Arte Moreno and company are running out of daylight in their negotiations with Anaheim regarding stadium renovations and/or a proposed sports entertainment complex, and there’s really nobody to fault but themselves.
Talks on renovations had stalled out with the city, as Moreno and the Angels looked for other places to take the franchise, but when the proposed site of Tustin recently fell through, the focus shifted back to the team and the city getting something worked out.
Moreno seemed to have been playing hardball, making a case to the public and fans that they would move if the city didn’t play nice and pay up, but that tact appears to be completely backfiring on the billboard mogul. Just like in the realm of baseball deals, Moreno is learning that his prior business acumen doesn’t necessarily translate into franchise ownership acumen.
The city has stood up to the bullying, stood pat in their decision to not fund any renovations, and now, they’re trying to move forward with another development deal that cuts right to the heart of the Angels’ Plan B: to build up part of the parking lot themselves, turn it into an LA Live-type entertainment center, and use the money generated from that to upgrade the stadium.
This was all laid out in an interesting piece in today’s LA Times, the gist being as follows:
The Anaheim Planning Commission dismissed the Angels’ objections and unanimously voted in favor of a 15-acre complex of shops, restaurants, offices, residences and a hotel. The Anaheim City Council has the final say on the project and is expected to vote on it within the next two months.
A city-issued fact sheet noted that the project, at the northeast corner of State College Boulevard and Orangewood Avenue, would include a 30-story residential tower “with views of Angel Stadium” and an outdoor entertainment center — similar to the Grove in Los Angeles — with “places to eat and drink before and after Angels games.”
In a letter to the city, Angels attorney Allan Abshez wrote that the project would “cannibalize the Angels’ existing food, beverage and retail operations at Angel Stadium” and “fundamentally undermine the Angels’ negotiations to remain in Anaheim over the long term.”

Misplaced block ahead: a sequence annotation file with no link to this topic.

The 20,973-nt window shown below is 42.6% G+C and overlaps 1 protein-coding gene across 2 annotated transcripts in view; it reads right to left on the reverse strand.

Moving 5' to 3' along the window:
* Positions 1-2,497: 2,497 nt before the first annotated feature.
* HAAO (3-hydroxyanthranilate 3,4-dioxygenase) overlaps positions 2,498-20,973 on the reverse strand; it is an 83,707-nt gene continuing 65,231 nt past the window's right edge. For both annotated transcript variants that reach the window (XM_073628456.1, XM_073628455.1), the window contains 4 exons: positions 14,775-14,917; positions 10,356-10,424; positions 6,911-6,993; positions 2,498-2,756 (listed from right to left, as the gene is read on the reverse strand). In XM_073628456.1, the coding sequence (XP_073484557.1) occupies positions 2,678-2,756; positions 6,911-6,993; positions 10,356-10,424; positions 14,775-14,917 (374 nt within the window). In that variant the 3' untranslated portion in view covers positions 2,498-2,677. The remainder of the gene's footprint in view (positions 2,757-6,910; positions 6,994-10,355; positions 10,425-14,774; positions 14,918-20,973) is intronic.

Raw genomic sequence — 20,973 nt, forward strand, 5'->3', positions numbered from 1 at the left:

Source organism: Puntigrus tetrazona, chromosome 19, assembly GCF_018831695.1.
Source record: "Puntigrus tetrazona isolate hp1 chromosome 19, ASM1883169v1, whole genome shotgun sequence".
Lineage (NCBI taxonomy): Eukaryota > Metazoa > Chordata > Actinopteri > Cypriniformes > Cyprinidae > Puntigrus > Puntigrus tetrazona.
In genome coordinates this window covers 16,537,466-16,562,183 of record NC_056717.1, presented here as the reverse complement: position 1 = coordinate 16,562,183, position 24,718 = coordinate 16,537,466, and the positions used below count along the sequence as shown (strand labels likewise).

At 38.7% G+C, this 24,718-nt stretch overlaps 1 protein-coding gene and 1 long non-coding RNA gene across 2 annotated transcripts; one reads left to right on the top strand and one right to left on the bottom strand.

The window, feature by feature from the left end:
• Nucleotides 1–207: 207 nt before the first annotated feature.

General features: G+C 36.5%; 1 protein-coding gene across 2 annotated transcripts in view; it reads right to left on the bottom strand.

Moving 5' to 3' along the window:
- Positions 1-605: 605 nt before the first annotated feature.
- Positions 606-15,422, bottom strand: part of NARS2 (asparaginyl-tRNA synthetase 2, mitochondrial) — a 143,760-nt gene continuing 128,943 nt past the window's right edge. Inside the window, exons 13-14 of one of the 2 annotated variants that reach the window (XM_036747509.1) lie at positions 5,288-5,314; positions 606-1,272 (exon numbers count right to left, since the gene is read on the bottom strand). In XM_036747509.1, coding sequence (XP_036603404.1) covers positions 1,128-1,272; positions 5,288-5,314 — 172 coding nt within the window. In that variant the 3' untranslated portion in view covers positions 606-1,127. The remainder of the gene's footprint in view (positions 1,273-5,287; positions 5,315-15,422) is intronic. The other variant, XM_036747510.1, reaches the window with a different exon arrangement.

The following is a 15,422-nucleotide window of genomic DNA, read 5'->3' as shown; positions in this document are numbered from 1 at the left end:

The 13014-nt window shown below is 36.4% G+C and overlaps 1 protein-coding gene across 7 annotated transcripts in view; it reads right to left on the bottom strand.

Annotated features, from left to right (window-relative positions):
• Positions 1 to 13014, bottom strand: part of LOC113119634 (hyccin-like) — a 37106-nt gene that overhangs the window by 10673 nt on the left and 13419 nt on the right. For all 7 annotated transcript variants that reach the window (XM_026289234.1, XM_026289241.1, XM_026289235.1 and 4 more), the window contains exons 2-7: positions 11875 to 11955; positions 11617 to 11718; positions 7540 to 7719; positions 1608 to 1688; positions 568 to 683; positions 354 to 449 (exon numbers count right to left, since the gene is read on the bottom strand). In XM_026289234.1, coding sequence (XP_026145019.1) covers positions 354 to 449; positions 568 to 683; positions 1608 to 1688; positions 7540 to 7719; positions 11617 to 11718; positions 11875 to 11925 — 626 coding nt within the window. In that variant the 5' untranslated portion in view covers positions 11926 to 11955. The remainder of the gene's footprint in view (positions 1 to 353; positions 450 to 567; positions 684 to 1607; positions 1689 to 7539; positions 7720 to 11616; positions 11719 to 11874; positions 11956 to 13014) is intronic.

If Moreno thought he might have a nice fallback option, then the city didn’t get the memo and is straight up flaunting in his face their ability to get a comparable project going while the Angels doddle and drag their feet. The City of Anaheim is not messing around, and if you’re one of the Angels fans who silently (or loudly) likes to see Moreno get dashes of comeuppance, then this story has your name written all over it.
The city can go ahead and get to work on a completely different building project, but one that would serve the same role as the Angels’ idea (more entertainment, shops, food, etc.) and it would essentially serve to take the wind out of the Halos’ development dream sails. Which means less money in the long run for Arte, and makes his wish of getting stadium renovations paid for by anything other than his own money a quickly-vanishing daydream.
Sometimes, when you try to play the part of the cocksure bully, you get so lost in your own sauce that you forget the little guy not only knows how to throw a punch, but they are also wearing brass knuckles (Arte Moreno is Buddy Revell and the city is Jerry in this analogy, of course).
Stay tuned. This story should only get more interesting and juicy as the off-season approaches.